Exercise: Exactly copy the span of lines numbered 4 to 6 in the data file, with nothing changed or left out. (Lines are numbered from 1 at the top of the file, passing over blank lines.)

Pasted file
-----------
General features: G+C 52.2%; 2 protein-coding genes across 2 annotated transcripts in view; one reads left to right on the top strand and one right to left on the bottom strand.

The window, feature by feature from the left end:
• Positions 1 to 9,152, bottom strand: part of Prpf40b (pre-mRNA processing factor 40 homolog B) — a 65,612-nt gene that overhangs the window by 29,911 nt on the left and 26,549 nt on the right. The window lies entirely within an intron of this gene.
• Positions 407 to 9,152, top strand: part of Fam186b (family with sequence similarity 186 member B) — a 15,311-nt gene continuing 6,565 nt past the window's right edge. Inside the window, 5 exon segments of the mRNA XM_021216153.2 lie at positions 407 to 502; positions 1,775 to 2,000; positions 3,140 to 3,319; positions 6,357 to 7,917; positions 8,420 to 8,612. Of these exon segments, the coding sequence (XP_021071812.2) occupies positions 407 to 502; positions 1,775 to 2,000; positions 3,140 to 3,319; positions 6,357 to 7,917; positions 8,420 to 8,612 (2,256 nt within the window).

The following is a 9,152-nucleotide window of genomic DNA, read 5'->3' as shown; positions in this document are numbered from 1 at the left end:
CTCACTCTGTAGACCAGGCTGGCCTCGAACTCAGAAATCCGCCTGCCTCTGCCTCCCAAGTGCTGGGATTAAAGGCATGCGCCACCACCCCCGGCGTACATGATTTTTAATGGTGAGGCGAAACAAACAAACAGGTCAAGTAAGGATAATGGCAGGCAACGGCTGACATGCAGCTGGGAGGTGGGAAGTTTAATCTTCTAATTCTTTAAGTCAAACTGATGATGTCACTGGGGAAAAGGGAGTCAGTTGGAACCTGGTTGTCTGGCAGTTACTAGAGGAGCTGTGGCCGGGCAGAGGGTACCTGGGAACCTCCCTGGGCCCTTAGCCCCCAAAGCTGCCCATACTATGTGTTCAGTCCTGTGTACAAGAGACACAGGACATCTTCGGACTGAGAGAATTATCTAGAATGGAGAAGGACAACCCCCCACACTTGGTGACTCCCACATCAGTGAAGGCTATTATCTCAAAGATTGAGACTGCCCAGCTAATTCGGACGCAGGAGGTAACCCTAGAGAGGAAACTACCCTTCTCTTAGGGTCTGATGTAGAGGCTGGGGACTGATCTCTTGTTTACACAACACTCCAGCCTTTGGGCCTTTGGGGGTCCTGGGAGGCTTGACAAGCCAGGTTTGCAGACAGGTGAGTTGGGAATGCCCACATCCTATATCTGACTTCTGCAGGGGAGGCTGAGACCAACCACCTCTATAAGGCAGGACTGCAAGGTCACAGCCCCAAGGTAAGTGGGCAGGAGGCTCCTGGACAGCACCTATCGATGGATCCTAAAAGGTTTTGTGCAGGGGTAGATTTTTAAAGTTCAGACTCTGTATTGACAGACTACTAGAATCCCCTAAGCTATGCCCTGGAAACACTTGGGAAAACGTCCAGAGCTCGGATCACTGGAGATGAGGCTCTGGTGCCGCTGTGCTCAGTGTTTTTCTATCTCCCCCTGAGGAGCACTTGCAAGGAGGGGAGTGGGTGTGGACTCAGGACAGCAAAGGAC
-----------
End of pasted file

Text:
• Positions 407 to 9,152, top strand: part of Fam186b (family with sequence similarity 186 member B) — a 15,311-nt gene continuing 6,565 nt past the window's right edge. Inside the window, 5 exon segments of the mRNA XM_021216153.2 lie at positions 407 to 502; positions 1,775 to 2,000; positions 3,140 to 3,319; positions 6,357 to 7,917; positions 8,420 to 8,612. Of these exon segments, the coding sequence (XP_021071812.2) occupies positions 407 to 502; positions 1,775 to 2,000; positions 3,140 to 3,319; positions 6,357 to 7,917; positions 8,420 to 8,612 (2,256 nt within the window).

The following is a 9,152-nucleotide window of genomic DNA, read 5'->3' as shown; positions in this document are numbered from 1 at the left end:
CTCACTCTGTAGACCAGGCTGGCCTCGAACTCAGAAATCCGCCTGCCTCTGCCTCCCAAGTGCTGGGATTAAAGGCATGCGCCACCACCCCCGGCGTACATGATTTTTAATGGTGAGGCGAAACAAACAAACAGGTCAAGTAAGGATAATGGCAGGCAACGGCTGACATGCAGCTGGGAGGTGGGAAGTTTAATCTTCTAATTCTTTAAGTCAAACTGATGATGTCACTGGGGAAAAGGGAGTCAGTTGGAACCTGGTTGTCTGGCAGTTACTAGAGGAGCTGTGGCCGGGCAGAGGGTACCTGGGAACCTCCCTGGGCCCTTAGCCCCCAAAGCTGCCCATACTATGTGTTCAGTCCTGTGTACAAGAGACACAGGACATCTTCGGACTGAGAGAATTATCTAGAATGGAGAAGGACAACCCCCCACACTTGGTGACTCCCACATCAGTGAAGGCTATTATCTCAAAGATTGAGACTGCCCAGCTAATTCGGACGCAGGAGGTAACCCTAGAGAGGAAACTACCCTTCTCTTAGGGTCTGATGTAGAGGCTGGGGACTGATCTCTTGTTTACACAACACTCCAGCCTTTGGGCCTTTGGGGGTCCTGGGAGGCTTGACAAGCCAGGTTTGCAGACAGGTGAGTTGGGAATGCCCACATCCTATATCTGACTTCTGCAGGGGAGGCTGAGACCAACCACCTCTATAAGGCAGGACTGCAAGGTCACAGCCCCAAGGTAAGTGGGCAGGAGGCTCCTGGACAGCACCTATCGATGGATCCTAAAAGGTTTTGTGCAGGGGTAGATTTTTAAAGTTCAGACTCTGTATTGACAGACTACTAGAATCCCCTAAGCTATGCCCTGGAAACACTTGGGAAAACGTCCAGAGCTCGGATCACTGGAGATGAGGCTCTGGTGCCGCTGTGCTCAGTGTTTTTCTATCTCCCCCTGAGGAGCACTTGCAAGGAGGGGAGTGGGTGTGGACTCAGGACAGCAAAGGAC